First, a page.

• Covenants not to Compete in Employment Contracts
      • Agreements not to compete (sometimes referred to as noncompete agreements) can also be contained in employment contracts. Ppl in the middle or upper level management positions commonly agree not to work for competitors or not to start competing businesses for a specified period of time after termination of employment
      • Enforcement problems
        • Varies from state to state
      • Unconscionable Contracts of Clauses
        • A court doesn’t usually look at the fairness or equity of a contract. Is void for reasons of public policy. Example: the courts generally don’t inquire into the adequacy of consideration.  Persons are assumed to be reasonably intelligent, and the courts will not come to their aid just because they have made an unwise or foolish bargain.
        • Procedural Unconscionability
          • this occurs if a contract is entered into because of a party’s lack of knowledge or understanding of the contract
          • Has to do with how a term becomes part of a contract and involves factors that make it difficult for a party to know of understand the contract terms (factors courts consider) . Example: inconspicuous print, inintelligible language (“legalese”) or the lack of an opportunity to read the contract or to ask questions about its meaning
        • Substantive Unconscionability
          • Characterizes those contracts, or portions of contracts, tht are oppressive or overly harsh.
          • Courts generally focus on provisions that deprive one party of the benefits of the agreement or leave that party without remedy for nonperformance by the other. Example: suppose that a person with little income and with only a fourth-grade education agrees to purchase a fridge for $4000 and signs a two year installment contract. The same type of fridge usually sells for $900 on the market.  Some courts have held this type of contract to be unconscionable because the contract terms are so oppressive as to “shock conscience” of the court
        • Exculpatory Clauses
          • Example: an employer from liability for any injuries to those employees. A court would usually hold the exculpatory clauses found in rental agreements for commercial property are frequently held to be contrary to public policy, and suck clauses are almost always unenforceable in residential property lease.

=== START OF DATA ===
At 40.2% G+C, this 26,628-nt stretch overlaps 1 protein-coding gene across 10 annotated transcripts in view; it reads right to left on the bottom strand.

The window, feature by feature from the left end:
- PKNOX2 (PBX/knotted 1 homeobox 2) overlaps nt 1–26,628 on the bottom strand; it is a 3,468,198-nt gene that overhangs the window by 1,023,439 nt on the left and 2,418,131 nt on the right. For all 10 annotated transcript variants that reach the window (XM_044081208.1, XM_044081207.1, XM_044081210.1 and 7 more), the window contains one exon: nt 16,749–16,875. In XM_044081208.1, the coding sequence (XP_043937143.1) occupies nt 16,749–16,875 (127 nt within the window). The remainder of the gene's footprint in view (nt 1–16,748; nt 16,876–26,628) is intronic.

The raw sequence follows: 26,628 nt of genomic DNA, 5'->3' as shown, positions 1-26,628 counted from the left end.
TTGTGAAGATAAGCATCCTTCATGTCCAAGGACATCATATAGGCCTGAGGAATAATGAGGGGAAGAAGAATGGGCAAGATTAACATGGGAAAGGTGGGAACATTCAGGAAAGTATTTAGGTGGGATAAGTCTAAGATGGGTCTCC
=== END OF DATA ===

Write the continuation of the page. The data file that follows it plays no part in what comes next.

• Discriminatory Contracts
          • Example: if a property owner promises in a contract not to sell the property to a member of a particular race, the contract is unenforceable.

Effect of Illegality

  • An illegal contract is void
  • In most illegal contracts, both parties are considered to be in pari delicto(equally at fault)
  • Exceptions to the General Rule
    • There are exceptions to the general rule that neither party to an illegal bargain can sue for breach and that neither party can recover for performance rendered
    • Justifiable Ignorance of the Facts:
      • When one of the parties is relatively innocent, that party can often recover any benefits conferred in a partially executed contract
      • Courts will not enforce the contract but will allow the parties to return to their original positions
      • An innocent party who has fully performed under the contract may sometimes enforce the contract against the guilty person. Example: a trucking company contracts with Gillespie to carry goods to a specific destination for a normal fee of $5000.  The trucker delivers the goods and later finds out that the contents of the shipped crates were illegal.  Althugh the law specifies that the shipment, use and sale of the goods were illegal, the trucker, being an innocent party can still legally collect $5,000 from Gillespie
    • Members of Protected Classes
      • When a statute is clearly designed to protect a certain class of people, a member of that class can enforce a contract in violation of the statute even though the other party cannot. Example: flight attendants and pilots are subject to a federal statute that prohibits them from flying more than a certain number of hours every month.  If an attendant or a pilot exceeds the max, the airline must nonetheless pay for those extra hours of service.
    • Withdrawal from an Illegal Agreement
      • If an agreement has been only partly carried out and the illegal portion of the bargain has not yet been performed, the party rendering performance can withdraw from the contract and recover the performance or its value. Example: Same and Jim decide to wager (illegally) on the outcome of a boxing match. Each deposits money with the stakeholder, who agrees to pay the winner of the bet.  At this point, each party has performed part of the agreement, but the illegal element of the agreement will not occur until the funds are paid to the winner. 
    • Contract Illegal through Fraud, Duress, or Undue Influence
      • Often, one party to an illegal contract is more at fault than the other. When a party has induced to enter into an illegal bargain by fraud, duress, or undue influence on the part of the other party to the agreement, that party will be allowed to recover for the performance or its value.
    • Severable, or Divisible, Contracts
      • A contract that is severable, or divisible, consists of distinct parts that can be performed separately, with separate consideration provided for each part. In contrast, a contract is indivisible when the parties intend that complete performance by each party will be essential, even if the contract contains a number of seemingly separate provisions. Example: Suppose that cole signs an employment contract that includes an overly broad and this illegal covenant not to compete.  In that situation, the court might allow the employment contract to be enforceable but reform the unreasonably broad covenant by converting its terms into reasonable ones.